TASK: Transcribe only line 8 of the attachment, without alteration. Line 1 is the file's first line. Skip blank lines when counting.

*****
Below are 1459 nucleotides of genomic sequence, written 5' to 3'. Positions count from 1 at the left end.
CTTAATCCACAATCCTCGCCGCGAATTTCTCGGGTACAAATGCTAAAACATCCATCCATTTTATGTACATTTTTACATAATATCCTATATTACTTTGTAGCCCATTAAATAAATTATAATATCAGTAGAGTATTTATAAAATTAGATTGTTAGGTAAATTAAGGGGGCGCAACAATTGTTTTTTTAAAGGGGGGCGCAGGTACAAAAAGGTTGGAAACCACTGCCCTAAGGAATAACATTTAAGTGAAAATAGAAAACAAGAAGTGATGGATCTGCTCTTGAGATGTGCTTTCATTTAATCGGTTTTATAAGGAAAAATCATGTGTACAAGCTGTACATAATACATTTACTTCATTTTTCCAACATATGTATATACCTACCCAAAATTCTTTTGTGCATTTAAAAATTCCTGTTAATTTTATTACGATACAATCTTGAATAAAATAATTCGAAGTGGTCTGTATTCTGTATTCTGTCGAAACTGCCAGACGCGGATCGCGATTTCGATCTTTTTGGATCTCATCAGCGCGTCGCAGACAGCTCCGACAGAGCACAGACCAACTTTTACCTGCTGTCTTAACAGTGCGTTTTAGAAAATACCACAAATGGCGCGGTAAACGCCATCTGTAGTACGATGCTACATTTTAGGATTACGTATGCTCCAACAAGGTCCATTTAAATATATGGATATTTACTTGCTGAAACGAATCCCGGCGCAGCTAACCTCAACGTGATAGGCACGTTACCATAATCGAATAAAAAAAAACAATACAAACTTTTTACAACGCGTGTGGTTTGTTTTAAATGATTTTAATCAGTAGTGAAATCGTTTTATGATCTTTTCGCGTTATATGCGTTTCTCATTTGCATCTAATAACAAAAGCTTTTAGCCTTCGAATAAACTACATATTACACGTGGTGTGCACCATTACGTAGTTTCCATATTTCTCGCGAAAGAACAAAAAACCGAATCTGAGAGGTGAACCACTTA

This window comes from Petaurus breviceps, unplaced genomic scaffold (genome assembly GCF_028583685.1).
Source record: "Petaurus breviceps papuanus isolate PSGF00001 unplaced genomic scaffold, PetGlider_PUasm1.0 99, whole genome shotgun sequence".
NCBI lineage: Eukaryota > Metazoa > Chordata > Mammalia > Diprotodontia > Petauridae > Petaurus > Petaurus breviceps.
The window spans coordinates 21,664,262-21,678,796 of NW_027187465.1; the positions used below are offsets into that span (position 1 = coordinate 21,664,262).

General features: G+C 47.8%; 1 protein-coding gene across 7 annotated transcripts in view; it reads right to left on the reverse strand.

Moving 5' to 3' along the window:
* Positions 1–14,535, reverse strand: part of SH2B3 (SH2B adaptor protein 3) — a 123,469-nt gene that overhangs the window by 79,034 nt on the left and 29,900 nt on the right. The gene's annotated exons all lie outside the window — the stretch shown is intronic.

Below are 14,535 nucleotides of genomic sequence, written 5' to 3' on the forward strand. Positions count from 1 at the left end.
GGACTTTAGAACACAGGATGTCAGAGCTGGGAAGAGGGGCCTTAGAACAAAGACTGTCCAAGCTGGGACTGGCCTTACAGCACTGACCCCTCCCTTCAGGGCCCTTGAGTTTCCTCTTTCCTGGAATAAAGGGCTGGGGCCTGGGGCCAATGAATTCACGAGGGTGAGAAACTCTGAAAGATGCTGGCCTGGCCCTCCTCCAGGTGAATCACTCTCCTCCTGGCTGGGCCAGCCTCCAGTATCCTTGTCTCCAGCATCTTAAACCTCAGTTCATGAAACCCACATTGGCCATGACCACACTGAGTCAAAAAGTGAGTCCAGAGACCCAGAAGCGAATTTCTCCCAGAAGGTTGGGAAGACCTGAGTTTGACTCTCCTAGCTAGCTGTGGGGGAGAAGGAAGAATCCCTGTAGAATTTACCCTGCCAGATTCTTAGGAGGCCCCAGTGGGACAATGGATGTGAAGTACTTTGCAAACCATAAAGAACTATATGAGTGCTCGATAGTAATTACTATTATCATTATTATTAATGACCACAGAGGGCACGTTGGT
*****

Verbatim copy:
Moving 5' to 3' along the window: